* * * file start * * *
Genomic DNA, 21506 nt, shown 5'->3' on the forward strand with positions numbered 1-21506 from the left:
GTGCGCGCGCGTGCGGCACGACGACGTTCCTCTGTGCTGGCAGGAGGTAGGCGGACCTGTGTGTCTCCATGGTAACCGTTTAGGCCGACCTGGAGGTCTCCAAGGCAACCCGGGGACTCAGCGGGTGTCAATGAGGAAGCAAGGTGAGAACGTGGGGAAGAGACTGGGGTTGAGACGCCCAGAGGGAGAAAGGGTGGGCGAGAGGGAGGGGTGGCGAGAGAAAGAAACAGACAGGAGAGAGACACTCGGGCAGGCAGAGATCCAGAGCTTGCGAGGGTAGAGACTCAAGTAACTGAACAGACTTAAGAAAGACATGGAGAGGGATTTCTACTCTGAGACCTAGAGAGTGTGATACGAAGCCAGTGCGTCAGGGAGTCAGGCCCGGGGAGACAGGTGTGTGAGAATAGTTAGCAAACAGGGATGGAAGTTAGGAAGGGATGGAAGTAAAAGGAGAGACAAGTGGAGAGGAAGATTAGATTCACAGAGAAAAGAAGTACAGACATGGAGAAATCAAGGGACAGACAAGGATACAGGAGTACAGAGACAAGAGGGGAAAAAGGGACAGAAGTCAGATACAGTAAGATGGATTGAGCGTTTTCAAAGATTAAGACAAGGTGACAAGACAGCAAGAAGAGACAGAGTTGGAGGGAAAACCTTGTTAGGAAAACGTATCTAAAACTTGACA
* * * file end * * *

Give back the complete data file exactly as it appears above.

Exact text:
Genomic DNA, 21506 nt, shown 5'->3' on the forward strand with positions numbered 1-21506 from the left:
GTGCGCGCGCGTGCGGCACGACGACGTTCCTCTGTGCTGGCAGGAGGTAGGCGGACCTGTGTGTCTCCATGGTAACCGTTTAGGCCGACCTGGAGGTCTCCAAGGCAACCCGGGGACTCAGCGGGTGTCAATGAGGAAGCAAGGTGAGAACGTGGGGAAGAGACTGGGGTTGAGACGCCCAGAGGGAGAAAGGGTGGGCGAGAGGGAGGGGTGGCGAGAGAAAGAAACAGACAGGAGAGAGACACTCGGGCAGGCAGAGATCCAGAGCTTGCGAGGGTAGAGACTCAAGTAACTGAACAGACTTAAGAAAGACATGGAGAGGGATTTCTACTCTGAGACCTAGAGAGTGTGATACGAAGCCAGTGCGTCAGGGAGTCAGGCCCGGGGAGACAGGTGTGTGAGAATAGTTAGCAAACAGGGATGGAAGTTAGGAAGGGATGGAAGTAAAAGGAGAGACAAGTGGAGAGGAAGATTAGATTCACAGAGAAAAGAAGTACAGACATGGAGAAATCAAGGGACAGACAAGGATACAGGAGTACAGAGACAAGAGGGGAAAAAGGGACAGAAGTCAGATACAGTAAGATGGATTGAGCGTTTTCAAAGATTAAGACAAGGTGACAAGACAGCAAGAAGAGACAGAGTTGGAGGGAAAACCTTGTTAGGAAAACGTATCTAAAACTTGACA